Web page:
November 13, 2014

Competing With Zulily

A fellow consultant called me - asking why catalogers are so "pig-headed" when it comes to testing? This individual was frustrated, because the catalogers the person works with will not test pagination, will not execute holdout tests, will not serve up different versions of the website to different customers, will not test personalization, simply "will not" experiment.

"Why is this the case" ... this person asked? Maybe you can answer the question.

Contrast the point of view above with what Zulily is trying to accomplish ... a different version of the website for every single customer (click here).

Now, the conclusions in the article are completely bogus (tenure on the website drives increased purchases - no - the best customers do everything, and have been around the longest, and therefore, they evolve to high-frequency segments much faster than everybody else - and this happens at companies who never change the website too, and maybe the firm helping Zulily wanted that tidbit put in the article for unknown reasons, that's a topic for another day). But the concept of testing, of trying things, of doing something different for every customer, that's going to pay off, and is valid to discuss.

The marketing world is moving in several different directions, simultaneously.
  1. Catalogers are largely "doubling down" - focusing on the 60-75 year old core customer. Here, you do not need to be a sophisticated marketer and you don't need to compete with Zulily - you simply need to offer products that cater to a 60-75 year old customer. Lots of short-term profit to be had here, with undeniable long-term consequences.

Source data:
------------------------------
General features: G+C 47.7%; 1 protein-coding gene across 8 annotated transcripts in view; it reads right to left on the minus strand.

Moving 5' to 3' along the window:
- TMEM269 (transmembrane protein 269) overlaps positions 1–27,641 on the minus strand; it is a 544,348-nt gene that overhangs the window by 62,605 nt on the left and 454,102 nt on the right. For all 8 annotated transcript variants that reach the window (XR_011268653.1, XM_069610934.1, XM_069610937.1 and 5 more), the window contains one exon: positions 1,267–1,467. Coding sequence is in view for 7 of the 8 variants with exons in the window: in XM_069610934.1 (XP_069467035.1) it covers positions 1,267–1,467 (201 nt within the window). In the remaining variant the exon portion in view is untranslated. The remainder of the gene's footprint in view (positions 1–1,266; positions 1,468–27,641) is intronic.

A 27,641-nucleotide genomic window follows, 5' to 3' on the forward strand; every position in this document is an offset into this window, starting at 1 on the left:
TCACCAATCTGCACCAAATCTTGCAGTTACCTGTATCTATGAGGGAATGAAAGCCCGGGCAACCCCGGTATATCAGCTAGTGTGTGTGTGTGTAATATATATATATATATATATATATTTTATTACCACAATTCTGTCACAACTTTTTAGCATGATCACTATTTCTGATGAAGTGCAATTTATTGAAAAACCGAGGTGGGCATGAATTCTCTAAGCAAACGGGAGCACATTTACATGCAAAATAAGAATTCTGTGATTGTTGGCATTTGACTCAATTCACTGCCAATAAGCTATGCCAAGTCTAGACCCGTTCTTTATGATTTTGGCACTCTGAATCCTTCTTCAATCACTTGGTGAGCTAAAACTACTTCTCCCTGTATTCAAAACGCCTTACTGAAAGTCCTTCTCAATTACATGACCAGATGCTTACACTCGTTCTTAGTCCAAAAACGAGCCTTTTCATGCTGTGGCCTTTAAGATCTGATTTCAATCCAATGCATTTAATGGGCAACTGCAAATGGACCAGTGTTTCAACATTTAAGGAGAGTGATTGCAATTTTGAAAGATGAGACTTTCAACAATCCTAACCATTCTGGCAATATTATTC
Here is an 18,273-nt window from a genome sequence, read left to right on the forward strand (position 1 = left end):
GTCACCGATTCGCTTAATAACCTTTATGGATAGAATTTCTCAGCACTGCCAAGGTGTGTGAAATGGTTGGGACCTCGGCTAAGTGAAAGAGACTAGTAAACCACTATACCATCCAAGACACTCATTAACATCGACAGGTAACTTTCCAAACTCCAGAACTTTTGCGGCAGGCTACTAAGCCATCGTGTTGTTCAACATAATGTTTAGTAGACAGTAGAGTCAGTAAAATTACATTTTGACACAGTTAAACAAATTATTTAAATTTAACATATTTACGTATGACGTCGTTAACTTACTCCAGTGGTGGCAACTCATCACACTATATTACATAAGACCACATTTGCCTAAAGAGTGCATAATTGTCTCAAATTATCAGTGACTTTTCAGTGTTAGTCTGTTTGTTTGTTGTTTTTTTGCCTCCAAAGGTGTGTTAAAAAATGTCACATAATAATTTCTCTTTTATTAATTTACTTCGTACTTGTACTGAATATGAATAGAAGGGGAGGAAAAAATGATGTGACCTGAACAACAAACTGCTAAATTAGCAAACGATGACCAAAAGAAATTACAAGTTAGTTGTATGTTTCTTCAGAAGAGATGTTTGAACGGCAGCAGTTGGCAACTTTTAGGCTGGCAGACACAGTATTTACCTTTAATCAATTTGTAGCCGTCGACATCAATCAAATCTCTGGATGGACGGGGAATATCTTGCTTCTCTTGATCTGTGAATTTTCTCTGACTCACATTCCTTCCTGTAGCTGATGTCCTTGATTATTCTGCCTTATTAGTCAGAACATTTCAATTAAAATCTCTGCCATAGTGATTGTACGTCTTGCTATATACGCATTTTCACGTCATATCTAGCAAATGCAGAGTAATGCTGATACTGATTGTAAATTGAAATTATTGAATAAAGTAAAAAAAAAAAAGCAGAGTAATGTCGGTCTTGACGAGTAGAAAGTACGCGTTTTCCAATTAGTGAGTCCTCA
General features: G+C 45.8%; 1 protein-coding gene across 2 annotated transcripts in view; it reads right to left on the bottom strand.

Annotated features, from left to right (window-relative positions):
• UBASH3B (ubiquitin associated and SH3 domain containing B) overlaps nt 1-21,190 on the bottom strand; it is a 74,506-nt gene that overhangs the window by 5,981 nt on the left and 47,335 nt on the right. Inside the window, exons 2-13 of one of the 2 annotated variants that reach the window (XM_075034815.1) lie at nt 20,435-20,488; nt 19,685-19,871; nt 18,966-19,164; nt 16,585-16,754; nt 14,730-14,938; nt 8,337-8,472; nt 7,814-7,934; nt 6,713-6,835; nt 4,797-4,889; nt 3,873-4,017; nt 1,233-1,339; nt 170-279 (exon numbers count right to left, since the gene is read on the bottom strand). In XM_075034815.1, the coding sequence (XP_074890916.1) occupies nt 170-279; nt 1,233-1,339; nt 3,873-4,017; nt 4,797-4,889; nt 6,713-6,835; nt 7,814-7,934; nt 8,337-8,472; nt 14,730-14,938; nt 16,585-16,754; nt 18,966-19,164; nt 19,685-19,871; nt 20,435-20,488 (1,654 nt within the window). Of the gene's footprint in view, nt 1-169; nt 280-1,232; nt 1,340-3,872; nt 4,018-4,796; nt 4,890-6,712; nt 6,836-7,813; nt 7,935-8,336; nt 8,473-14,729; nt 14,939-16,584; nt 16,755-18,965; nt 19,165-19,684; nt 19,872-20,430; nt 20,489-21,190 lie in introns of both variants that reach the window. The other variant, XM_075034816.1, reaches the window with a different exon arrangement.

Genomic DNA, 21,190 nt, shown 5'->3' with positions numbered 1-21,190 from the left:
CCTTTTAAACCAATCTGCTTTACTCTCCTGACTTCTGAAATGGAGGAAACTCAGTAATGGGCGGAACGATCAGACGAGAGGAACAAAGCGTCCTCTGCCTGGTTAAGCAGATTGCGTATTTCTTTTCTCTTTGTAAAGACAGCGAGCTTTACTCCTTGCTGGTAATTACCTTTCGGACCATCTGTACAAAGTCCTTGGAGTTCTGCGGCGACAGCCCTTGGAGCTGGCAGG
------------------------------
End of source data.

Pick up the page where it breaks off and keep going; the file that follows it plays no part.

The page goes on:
2. E-commerce businesses are heading down the Zulily path - an algorithmic version of marketing. Just ask Amazon. You don't do retargeting because it works, you do it because of the data you collect. E-commerce and Artificial Intelligence are going to become the same thing. Here's the danger - algorithms work really well on commodity items at low prices. Algorithms struggle with fashion-centric and excitement-centric business models.
  3. Retailers will not focus as heavily on algorithmic solutions - they will lag behind e-commerce folks because of all the compromises they have to make to drive customers into stores. Retailers will have bigger issues - in-store fixed costs are going to demand attention. But retailers will be pulled into tech AI solutions ... there's a reason why Google and Macy's tout online search that drives in-store purchases ... Google wants the searches for $$, they want the mobile searches and online visits to fuel their AI engine. Retailers will be pawns, offline inputs for data-starved AI engines (Google, Facebook, Twitter, IBM, Microsoft, and many others).
  4. Mobile will evolve differently than e-commerce - much more of an AI / algorithmic solution that yields convenience, one that yields hyper-personalization among folks under the age of 35. Just use Google Maps for travel, and you'll see where all this is headed.

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